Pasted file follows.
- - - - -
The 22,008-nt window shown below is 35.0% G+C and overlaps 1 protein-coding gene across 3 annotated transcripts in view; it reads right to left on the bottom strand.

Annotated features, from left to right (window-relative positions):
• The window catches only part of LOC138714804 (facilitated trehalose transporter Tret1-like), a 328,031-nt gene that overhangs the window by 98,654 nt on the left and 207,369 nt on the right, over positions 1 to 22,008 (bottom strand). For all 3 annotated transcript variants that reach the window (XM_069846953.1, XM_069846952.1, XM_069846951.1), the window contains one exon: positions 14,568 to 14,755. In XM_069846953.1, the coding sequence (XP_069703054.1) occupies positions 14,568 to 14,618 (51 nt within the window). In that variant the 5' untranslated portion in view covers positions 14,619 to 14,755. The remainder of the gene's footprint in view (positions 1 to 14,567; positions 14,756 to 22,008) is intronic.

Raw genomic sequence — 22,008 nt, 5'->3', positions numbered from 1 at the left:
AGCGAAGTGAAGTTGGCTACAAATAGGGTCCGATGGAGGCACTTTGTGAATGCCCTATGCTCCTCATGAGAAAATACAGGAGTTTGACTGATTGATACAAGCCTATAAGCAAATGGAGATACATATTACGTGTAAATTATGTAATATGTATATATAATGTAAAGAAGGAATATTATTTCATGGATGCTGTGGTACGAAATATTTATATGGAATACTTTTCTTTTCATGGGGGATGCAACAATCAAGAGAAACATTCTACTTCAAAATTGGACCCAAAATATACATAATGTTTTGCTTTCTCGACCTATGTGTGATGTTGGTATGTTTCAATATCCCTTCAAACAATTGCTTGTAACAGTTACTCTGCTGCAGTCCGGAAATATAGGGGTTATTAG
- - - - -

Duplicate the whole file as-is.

The 22,008-nt window shown below is 35.0% G+C and overlaps 1 protein-coding gene across 3 annotated transcripts in view; it reads right to left on the bottom strand.

Annotated features, from left to right (window-relative positions):
• The window catches only part of LOC138714804 (facilitated trehalose transporter Tret1-like), a 328,031-nt gene that overhangs the window by 98,654 nt on the left and 207,369 nt on the right, over positions 1 to 22,008 (bottom strand). For all 3 annotated transcript variants that reach the window (XM_069846953.1, XM_069846952.1, XM_069846951.1), the window contains one exon: positions 14,568 to 14,755. In XM_069846953.1, the coding sequence (XP_069703054.1) occupies positions 14,568 to 14,618 (51 nt within the window). In that variant the 5' untranslated portion in view covers positions 14,619 to 14,755. The remainder of the gene's footprint in view (positions 1 to 14,567; positions 14,756 to 22,008) is intronic.

Raw genomic sequence — 22,008 nt, 5'->3', positions numbered from 1 at the left:
AGCGAAGTGAAGTTGGCTACAAATAGGGTCCGATGGAGGCACTTTGTGAATGCCCTATGCTCCTCATGAGAAAATACAGGAGTTTGACTGATTGATACAAGCCTATAAGCAAATGGAGATACATATTACGTGTAAATTATGTAATATGTATATATAATGTAAAGAAGGAATATTATTTCATGGATGCTGTGGTACGAAATATTTATATGGAATACTTTTCTTTTCATGGGGGATGCAACAATCAAGAGAAACATTCTACTTCAAAATTGGACCCAAAATATACATAATGTTTTGCTTTCTCGACCTATGTGTGATGTTGGTATGTTTCAATATCCCTTCAAACAATTGCTTGTAACAGTTACTCTGCTGCAGTCCGGAAATATAGGGGTTATTAG